For the remainder of our days, we live knowing our final destination, yet always working to grow in our love of God and neighbor.  Once we are “saved” it is not the end point but rather the beginning of the journey.  Once we accept Jesus Christ as Lord and Savior, we are then ever living to become more and more like Jesus.  We grow to love others as Jesus lived others.  We grow to offer mercy and forgiveness more readily, like Jesus did.  We grow to place others ahead of self, like Jesus did.

As we move along the journey to become more and more like Jesus, we become more and more attuned to the needs of the world.  We see feeding the hungry, caring for the sick, standing against injustice, speaking truth into darkness, … as the stuff of everyday life.  As His hands and feet, we share Jesus’ love with many.  As we continue on our journey of faith, may we share bountifully.


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Servant

Reading: Luke 17: 5-10

In the opening verses of Luke 17, Jesus has just instructed the disciples to keep from sinning, to not lead others into sinning, and to always offer forgiveness to those who sin against them.  Then Jesus adds a point of emphasis: forgive up to seven times in one day.  Seven represents eternity for His audience.  Jesus is saying to forgive over and over and over and over and…  The disciples response to this idea is the opening line of today’s passage: “Increase our faith!”. In other words, if you are asking this of us Jesus, you better bump up our faith.

To this request Jesus offers a parable.  The main character is a servant.  Jesus often parallels being a disciple with being a servant.  The servant-master relationship is obe that would have been very familiar and well-understood by His audience.  A servant’s job is to serve the master.  Of course the servant would come in from a long day’s work and still waiting upon the master until all their needs are met before retiring for the day.  It is what servants do.  They put their master’s needs ahead of their own.  The servant doesn’t hang around on the periphery waiting for a nice ‘thank you’ either.  It’s just their job.

Then Jesus extends the understanding and application of the parable to the disciples and to us.  He says this too is how a disciple conducts themselves.  As disciples we are called to be servants not only to our Master but to all people as well.  We are called to serve others, to sacrifice for others, to set aside our own interests and wants for the needs of others.  We are called to place others before self.  In living out the Gospel, we are to simply love and serve all as Jesus loved and served all.  Today and each day, may we pray for and strive to live out of a servant’s heart.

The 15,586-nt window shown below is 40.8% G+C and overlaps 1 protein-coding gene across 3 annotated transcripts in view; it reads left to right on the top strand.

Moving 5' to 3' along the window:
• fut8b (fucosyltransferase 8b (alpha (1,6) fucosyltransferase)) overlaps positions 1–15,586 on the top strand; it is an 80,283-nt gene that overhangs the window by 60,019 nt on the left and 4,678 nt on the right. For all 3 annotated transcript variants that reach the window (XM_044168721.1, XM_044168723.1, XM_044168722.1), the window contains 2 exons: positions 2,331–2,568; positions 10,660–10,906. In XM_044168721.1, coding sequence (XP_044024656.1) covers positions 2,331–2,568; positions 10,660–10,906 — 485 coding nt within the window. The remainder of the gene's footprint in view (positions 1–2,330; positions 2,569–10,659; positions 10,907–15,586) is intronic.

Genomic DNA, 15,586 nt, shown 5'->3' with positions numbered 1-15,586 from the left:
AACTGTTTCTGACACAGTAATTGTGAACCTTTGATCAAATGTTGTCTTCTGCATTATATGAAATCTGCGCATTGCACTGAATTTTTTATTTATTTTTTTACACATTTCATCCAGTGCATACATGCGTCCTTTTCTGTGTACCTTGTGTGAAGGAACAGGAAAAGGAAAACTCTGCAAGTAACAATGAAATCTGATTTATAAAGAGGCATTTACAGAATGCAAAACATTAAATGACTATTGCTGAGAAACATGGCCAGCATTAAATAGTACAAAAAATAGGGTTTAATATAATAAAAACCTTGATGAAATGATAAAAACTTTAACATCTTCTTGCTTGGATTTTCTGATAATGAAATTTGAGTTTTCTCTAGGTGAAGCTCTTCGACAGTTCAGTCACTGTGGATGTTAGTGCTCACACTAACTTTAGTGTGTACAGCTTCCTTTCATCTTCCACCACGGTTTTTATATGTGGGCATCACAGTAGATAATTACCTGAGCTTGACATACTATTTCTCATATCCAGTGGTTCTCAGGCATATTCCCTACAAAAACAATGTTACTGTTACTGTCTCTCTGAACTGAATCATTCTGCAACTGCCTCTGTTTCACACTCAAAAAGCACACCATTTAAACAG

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Suffering, Loving, Sacrifice

Reading: 2 Timothy 1: 8-14

“Join with me in suffering for the gospel”, Paul says to Timothy.  “Take up your cross and follow me”, says Jesus.  This idea that we too will suffer for our faith is a common refrain in the New Testament.  While most of us will certainly not face the cross like Jesus or be beaten and imprisoned like Paul, each of us will be called upon to willingly suffer for our faith.  To sacrifice is at the root of our faith.

Death and imprisonment do not threaten the typical Christian in the 21st century.  While we must acknowledge that this reality exists for some Christians in our world today, for most of us the suffering we are called to is of a different nature.  Some of the suffering we face will be caused by our faith.  For example, at times the choices to abstain from things or activities may bring a little persecution our way.  At other times choosing to speak up for one dealing with injustice or to stand up for one being bullied or abused may draw some negative attention our way.  Faith and following the way of Christ can lead to public suffering.

Our faith can also lead to more private suffering.  When we choose to give away or provide food or clothing or shelter to one in need it is at a cost to ourselves.  We live with less so another can have some.  When we choose time with God or church or family over work or some other secular pursuit we are sacrificing wealth or popularity or promotion.  This too can bring suffering.  When we choose to befriend or engage the outcast or ostracized or to walk with someone who is struggling in life, we sacrifice time and energy and may also open ourselves up to ridicule or persecution or some other form of suffering.  Faith calls us to live God with all we are and to love neighbor as Christ first loved us.  Faith asks us to place self after God and others.

As we live out our faith may we be willing to suffer and sacrifice so that all may come to know and experience Christ’s love, hope, and mercy through our extravagant love and servant’s sacrifice.